The Good Soldier Schweik— I bought a copy at a used bookstore on our recent trip to Virginia/DC, and thoroughly enjoyed it. It’s sort of a World War I classic that’s fallen off the radar about a Czech soldier who’s basically an idiot who not so stupidly manages to avoid ever making it into combat. SchweikThe novel starts in Prague, and weirdly, the humor reminded me of Kafka, and there’s probably a thesis in comparing Schweik and K. from The Castle; where K. employs all the intelligence at his disposal in struggling against a vast, almost metaphysical bureaucracy to gain admittence to the caslte, Schweik uses his idiotic blank grin and the deep incompetence of the Austrian army bureaucracy to constantly frustrate their efforts to get him to the front. Seems like it’s often called an anti-war novel, and the novel does preach at times, but Schweik’s honest idiocy seems impervious to all kinds of cant, and he seems like as basic and original a comedic character as Don Quixote. It ends abruptly when the author died of TB.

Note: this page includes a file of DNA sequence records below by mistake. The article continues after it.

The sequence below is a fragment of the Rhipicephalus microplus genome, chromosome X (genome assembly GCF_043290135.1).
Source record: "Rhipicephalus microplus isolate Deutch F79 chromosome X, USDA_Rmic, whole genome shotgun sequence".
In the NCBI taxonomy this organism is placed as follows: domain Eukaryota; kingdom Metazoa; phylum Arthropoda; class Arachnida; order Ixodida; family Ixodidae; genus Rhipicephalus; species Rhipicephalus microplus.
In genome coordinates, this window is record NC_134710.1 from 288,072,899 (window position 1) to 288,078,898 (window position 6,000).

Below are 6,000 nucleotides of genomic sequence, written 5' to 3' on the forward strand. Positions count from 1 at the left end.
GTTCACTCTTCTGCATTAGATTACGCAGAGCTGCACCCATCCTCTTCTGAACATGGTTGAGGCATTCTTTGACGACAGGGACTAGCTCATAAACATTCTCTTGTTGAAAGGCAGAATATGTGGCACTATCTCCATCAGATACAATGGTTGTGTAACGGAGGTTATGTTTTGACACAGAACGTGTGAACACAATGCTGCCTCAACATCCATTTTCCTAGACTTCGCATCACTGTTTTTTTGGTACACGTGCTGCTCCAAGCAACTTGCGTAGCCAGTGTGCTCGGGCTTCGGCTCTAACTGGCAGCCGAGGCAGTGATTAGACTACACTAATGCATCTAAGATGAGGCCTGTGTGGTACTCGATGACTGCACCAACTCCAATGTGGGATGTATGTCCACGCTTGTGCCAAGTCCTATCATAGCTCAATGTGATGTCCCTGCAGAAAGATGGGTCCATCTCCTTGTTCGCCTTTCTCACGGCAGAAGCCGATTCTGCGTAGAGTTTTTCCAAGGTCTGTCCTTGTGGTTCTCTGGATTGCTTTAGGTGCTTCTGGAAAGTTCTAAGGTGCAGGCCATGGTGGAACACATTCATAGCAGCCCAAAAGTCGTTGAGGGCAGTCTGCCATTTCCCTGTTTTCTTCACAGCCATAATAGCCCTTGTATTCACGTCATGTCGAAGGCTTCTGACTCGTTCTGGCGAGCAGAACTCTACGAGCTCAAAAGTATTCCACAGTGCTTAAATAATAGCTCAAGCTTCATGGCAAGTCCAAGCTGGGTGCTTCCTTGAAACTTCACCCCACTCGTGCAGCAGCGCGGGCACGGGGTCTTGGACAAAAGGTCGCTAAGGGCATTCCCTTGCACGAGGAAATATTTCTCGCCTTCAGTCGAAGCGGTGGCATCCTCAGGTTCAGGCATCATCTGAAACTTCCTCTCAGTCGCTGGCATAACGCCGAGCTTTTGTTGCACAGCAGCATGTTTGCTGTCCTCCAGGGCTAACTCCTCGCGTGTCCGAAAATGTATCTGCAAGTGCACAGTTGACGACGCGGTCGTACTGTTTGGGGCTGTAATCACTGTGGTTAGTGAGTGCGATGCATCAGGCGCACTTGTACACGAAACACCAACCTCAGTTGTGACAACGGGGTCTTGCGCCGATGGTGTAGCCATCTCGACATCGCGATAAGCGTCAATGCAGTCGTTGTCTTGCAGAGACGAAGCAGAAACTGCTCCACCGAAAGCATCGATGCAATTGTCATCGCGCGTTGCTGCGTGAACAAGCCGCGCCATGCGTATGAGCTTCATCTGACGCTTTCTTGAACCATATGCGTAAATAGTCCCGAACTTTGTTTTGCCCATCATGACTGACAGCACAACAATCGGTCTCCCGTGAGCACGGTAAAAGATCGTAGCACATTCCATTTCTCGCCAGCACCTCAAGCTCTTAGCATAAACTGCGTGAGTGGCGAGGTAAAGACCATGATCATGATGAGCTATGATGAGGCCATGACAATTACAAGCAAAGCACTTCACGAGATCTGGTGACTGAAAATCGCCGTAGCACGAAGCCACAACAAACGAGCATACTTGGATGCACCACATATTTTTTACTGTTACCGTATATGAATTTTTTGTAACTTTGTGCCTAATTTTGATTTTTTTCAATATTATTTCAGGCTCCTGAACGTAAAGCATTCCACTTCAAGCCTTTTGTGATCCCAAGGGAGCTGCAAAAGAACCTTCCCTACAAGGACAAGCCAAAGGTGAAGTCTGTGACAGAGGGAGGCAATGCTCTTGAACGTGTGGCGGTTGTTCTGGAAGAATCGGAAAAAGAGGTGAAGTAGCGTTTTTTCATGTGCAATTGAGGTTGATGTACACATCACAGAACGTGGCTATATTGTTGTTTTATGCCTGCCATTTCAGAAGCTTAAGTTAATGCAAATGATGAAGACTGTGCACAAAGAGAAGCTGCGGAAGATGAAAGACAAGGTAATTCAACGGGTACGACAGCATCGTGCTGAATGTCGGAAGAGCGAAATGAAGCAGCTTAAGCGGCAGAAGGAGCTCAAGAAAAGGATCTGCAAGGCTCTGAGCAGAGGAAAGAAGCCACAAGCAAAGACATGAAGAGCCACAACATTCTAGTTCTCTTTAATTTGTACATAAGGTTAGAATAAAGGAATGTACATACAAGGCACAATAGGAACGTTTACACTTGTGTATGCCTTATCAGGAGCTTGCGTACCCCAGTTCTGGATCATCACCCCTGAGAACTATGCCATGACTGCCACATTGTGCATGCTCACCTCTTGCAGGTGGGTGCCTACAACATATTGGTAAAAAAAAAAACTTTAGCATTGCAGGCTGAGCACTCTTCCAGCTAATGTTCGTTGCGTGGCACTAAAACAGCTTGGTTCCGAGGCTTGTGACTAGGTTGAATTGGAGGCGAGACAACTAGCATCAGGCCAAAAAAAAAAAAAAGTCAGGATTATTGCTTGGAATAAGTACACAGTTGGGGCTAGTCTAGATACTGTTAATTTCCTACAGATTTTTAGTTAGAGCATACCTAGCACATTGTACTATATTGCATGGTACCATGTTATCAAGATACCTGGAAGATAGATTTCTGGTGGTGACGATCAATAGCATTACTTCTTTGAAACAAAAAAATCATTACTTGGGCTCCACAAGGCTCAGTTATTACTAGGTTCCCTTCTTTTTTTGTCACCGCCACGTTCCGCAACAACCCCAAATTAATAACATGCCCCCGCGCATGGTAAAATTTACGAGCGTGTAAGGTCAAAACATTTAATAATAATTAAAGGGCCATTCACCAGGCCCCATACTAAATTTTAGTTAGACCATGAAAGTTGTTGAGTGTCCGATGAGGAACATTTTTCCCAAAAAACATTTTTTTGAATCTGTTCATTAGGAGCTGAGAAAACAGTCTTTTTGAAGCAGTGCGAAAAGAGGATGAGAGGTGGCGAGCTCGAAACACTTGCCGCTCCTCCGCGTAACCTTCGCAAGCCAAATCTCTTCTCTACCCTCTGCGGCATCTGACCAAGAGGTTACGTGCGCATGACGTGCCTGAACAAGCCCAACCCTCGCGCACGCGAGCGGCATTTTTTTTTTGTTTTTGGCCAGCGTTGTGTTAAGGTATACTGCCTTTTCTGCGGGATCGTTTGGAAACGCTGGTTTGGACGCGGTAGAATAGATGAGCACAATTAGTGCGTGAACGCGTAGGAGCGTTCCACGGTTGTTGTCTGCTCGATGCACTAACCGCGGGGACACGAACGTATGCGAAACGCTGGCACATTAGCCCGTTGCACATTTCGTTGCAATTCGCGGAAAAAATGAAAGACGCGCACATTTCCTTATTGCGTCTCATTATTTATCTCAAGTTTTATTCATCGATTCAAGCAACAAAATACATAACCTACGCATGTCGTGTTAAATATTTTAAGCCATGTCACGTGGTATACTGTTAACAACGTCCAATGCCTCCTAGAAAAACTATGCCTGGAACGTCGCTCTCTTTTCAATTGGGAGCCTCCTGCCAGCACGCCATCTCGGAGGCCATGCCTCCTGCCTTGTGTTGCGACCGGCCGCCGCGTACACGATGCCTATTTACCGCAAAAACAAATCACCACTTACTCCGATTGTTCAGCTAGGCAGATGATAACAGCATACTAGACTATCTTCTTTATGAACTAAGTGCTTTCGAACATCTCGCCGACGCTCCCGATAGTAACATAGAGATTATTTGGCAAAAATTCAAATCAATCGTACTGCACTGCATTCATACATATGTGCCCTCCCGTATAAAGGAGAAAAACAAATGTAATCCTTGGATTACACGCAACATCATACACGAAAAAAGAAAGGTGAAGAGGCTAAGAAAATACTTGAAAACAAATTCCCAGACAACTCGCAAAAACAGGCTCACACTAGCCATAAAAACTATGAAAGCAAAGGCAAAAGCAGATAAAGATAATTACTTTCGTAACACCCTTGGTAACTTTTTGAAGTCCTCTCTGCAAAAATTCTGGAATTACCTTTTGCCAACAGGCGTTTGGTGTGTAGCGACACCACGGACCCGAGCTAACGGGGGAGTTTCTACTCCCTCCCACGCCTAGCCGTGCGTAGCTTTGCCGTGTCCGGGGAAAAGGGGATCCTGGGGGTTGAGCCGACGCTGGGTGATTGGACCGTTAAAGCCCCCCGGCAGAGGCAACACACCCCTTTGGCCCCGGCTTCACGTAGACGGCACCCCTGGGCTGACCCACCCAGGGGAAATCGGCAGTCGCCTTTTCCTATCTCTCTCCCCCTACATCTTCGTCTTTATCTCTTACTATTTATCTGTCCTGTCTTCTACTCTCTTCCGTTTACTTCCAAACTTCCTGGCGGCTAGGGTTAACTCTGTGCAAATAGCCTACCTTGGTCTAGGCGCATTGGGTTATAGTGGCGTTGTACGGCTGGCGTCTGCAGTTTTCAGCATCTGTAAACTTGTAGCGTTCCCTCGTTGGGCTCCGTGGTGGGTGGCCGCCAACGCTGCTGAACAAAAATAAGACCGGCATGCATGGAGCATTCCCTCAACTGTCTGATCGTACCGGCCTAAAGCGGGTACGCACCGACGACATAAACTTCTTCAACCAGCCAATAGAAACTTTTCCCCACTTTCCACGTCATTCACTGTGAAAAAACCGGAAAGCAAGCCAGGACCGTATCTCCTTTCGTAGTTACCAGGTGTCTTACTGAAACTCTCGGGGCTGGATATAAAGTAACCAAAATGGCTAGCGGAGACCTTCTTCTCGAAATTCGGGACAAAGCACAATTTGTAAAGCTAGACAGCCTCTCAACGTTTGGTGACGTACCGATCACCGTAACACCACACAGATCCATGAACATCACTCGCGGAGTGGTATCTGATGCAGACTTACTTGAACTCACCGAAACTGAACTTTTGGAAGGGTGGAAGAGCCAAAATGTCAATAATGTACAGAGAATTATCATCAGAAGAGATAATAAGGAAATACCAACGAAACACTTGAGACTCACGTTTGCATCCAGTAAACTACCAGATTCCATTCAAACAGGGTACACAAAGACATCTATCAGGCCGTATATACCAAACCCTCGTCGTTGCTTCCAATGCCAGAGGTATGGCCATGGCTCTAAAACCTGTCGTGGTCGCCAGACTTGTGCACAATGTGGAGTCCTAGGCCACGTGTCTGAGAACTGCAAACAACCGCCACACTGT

The Last Tycoon— We got this in our great plundering of Terri’s parents’ book and record collection last weekend and I blew through it in a couple of evenings. It’s F. Scott Fitzgerald’s final novel (which ends abruptly when the author died of a heart attack) about a movie tycoon. Seems patterned after any number of film tycoons, but the one that comes to mind most to me is Irving Thalberg. It’s pretty uneven at times, and you suspect that it would have been seriously rewritten and cleaned up a lot once it was finished. But that in itself is part of the charm; the edition I read had author’s notes and outlines of what Fitzgerald expected to happen, so you get the interesting task of finishing the novel for yourself, as well as an interesting vivisection of a novel in progress. The main character Stahr is a workaholic producer who, while driven into the future out of dissatisfaction with his past a la Gatsby, seems to genuinely love his work, and the scenes where he is prodding his writers and directors to work creatively are alone unlike anything I’ve read elsewhere and are themselves worth the price of admission.
I Will Soon Be Invincible by Austin Grossman — a friend recommended this novel about superheroes and supervillains that are all too human. I liked it a lot (I blew through it it last night and this morning), but if you’ve seen The Incredibles, imagine it as novel, make it slightly moodier and less cartoony, and you’ve got the idea.